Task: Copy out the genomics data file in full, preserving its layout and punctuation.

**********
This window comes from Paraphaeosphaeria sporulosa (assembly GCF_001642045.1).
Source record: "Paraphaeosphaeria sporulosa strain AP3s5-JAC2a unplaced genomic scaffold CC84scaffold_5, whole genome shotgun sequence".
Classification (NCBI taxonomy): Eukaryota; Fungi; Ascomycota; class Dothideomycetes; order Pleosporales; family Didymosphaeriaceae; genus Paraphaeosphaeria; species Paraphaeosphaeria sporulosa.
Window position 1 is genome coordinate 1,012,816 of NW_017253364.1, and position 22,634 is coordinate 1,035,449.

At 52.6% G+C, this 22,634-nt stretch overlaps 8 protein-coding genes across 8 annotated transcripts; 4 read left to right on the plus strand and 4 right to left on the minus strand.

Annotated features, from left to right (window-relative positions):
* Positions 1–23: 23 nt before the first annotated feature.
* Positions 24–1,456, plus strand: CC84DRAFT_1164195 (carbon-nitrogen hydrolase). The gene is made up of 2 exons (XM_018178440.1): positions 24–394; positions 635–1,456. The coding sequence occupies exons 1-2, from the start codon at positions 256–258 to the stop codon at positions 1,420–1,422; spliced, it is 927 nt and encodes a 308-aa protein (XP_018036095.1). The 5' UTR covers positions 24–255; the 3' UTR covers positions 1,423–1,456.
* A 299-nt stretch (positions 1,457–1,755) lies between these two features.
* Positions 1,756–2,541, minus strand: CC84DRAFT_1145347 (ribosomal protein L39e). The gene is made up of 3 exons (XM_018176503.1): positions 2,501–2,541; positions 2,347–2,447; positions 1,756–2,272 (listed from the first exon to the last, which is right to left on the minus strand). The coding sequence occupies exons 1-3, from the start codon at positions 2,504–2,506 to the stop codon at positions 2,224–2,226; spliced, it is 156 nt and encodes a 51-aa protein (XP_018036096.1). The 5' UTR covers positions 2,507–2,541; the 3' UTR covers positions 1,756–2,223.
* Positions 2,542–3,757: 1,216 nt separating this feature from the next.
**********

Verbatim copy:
This window comes from Paraphaeosphaeria sporulosa (assembly GCF_001642045.1).
Source record: "Paraphaeosphaeria sporulosa strain AP3s5-JAC2a unplaced genomic scaffold CC84scaffold_5, whole genome shotgun sequence".
Classification (NCBI taxonomy): Eukaryota; Fungi; Ascomycota; class Dothideomycetes; order Pleosporales; family Didymosphaeriaceae; genus Paraphaeosphaeria; species Paraphaeosphaeria sporulosa.
Window position 1 is genome coordinate 1,012,816 of NW_017253364.1, and position 22,634 is coordinate 1,035,449.

At 52.6% G+C, this 22,634-nt stretch overlaps 8 protein-coding genes across 8 annotated transcripts; 4 read left to right on the plus strand and 4 right to left on the minus strand.

Annotated features, from left to right (window-relative positions):
* Positions 1–23: 23 nt before the first annotated feature.
* Positions 24–1,456, plus strand: CC84DRAFT_1164195 (carbon-nitrogen hydrolase). The gene is made up of 2 exons (XM_018178440.1): positions 24–394; positions 635–1,456. The coding sequence occupies exons 1-2, from the start codon at positions 256–258 to the stop codon at positions 1,420–1,422; spliced, it is 927 nt and encodes a 308-aa protein (XP_018036095.1). The 5' UTR covers positions 24–255; the 3' UTR covers positions 1,423–1,456.
* A 299-nt stretch (positions 1,457–1,755) lies between these two features.
* Positions 1,756–2,541, minus strand: CC84DRAFT_1145347 (ribosomal protein L39e). The gene is made up of 3 exons (XM_018176503.1): positions 2,501–2,541; positions 2,347–2,447; positions 1,756–2,272 (listed from the first exon to the last, which is right to left on the minus strand). The coding sequence occupies exons 1-3, from the start codon at positions 2,504–2,506 to the stop codon at positions 2,224–2,226; spliced, it is 156 nt and encodes a 51-aa protein (XP_018036096.1). The 5' UTR covers positions 2,507–2,541; the 3' UTR covers positions 1,756–2,223.
* Positions 2,542–3,757: 1,216 nt separating this feature from the next.